The Facts Behind United Parcel Service's New International Game Plan

Discussion in 'The Latest UPS Headlines' started by cheryl, Jul 5, 2014.

  1. cheryl

    cheryl I started this. Staff Member

    The Facts Behind United Parcel Service's New International Game Plan - Motley Fool

    Soon-to-be United Parcel Service (NYSE: UPS) CEO David Abney told Reuters earlier this month that expansion in emerging markets is "our No. 1 priority." So far the courier giant has focused more on its home market, which has led its international revenue to stagnate in the last few years. But market conditions are changing fast, and the company ultimately expects 95% of consumers to live beyond the U.S.

    UPS realizes that it has to step up its international game if it wants to generate sustainable growth in the years to come.
  2. Indecisi0n

    Indecisi0n Well-Known Member

    I see forced transfer to Japan in out futures.
  3. oldngray

    oldngray nowhere special

    I was thinking more of driving a goat cart in a third world country.
  4. It is inevitable that with an erosion in domestic margins, external (international) factors will have to compensate (including foreign currency exchange rates). Therefore, statements like investments into areas of healthcare activities (abroad) and other margin-enhancing activities indicate that UPS Management is quite aware that its bread and butter business in the USA is getting less. Forward thinking would indicate that acquiring smaller healthcare oriented transportation companies would be more cost-effective than to develop them on our own. What UPS needs is distribution capability, which it does not yet have. Europe (very positive contribution due to the weak dollar vs. the Euro) will grow in importance. China will be influenced by governmental decisions on how far foreign interests will be allowed to take a part of their domestic transportation capabilities. India is not far behind China, and where is UPS there? South Asia (India, Pakistan, Sri Lanka, Bangladesh) is an area with more than 1 billion inhabitants and with a developing middle-class.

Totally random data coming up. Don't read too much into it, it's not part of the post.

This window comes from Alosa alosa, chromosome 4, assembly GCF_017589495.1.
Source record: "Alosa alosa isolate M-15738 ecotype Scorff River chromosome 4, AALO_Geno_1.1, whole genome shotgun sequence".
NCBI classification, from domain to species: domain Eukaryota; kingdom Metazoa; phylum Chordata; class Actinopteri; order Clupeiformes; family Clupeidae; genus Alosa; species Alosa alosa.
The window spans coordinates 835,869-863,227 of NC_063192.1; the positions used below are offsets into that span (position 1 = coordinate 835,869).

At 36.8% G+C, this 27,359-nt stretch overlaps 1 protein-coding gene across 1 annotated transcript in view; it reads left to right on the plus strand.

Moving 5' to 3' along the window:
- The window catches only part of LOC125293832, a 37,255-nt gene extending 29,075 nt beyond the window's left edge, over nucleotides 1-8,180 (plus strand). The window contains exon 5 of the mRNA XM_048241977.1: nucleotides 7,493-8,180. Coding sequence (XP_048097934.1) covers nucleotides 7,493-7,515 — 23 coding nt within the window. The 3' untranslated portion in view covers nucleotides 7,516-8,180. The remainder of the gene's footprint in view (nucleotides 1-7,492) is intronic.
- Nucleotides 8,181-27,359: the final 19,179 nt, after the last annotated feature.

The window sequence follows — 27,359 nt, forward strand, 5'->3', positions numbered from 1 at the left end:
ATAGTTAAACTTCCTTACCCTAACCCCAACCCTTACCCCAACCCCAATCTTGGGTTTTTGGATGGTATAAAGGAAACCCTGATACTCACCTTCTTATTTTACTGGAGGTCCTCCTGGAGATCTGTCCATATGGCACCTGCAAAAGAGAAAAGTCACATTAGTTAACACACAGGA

IMHO UPS needs to ask itself where to allocate investments in order to improve margins while compensating for factors outside the sphere of UPS control (currency fluctuations). Europe and Healthcare is a good area, but do not forget the potential of high-margin markets like South Asia.
  5. What counts - even in a so-called third-world country - is distribution and getting it to the customer. UPS is investing in distribution - one way or the other - but it will have to overcome entrenched infrastructures and vested interests. It depends on UPS personnel to demonstrate - day by day - that it will be able to deliver.
    The ""goat cart" in a third world country" should be seen under the aspect of "adjusting to changing conditions" (example Venice/Italy - you do the distribution by gondolas, sibstituting for the "classic" package car.)
    If the OP would have been exposed to conditions in a country and city like New Delhi, Bombay (sorry Mumbai), Madras (sorry Chennai), then he might realize that the classic package car is not the most suitable vehicle for an efficient distribution, once he/she/it has been exposed to local traffic conditions. The final "last mile" distribution by "oxcart" might not be the worst and least cost-efficient idea.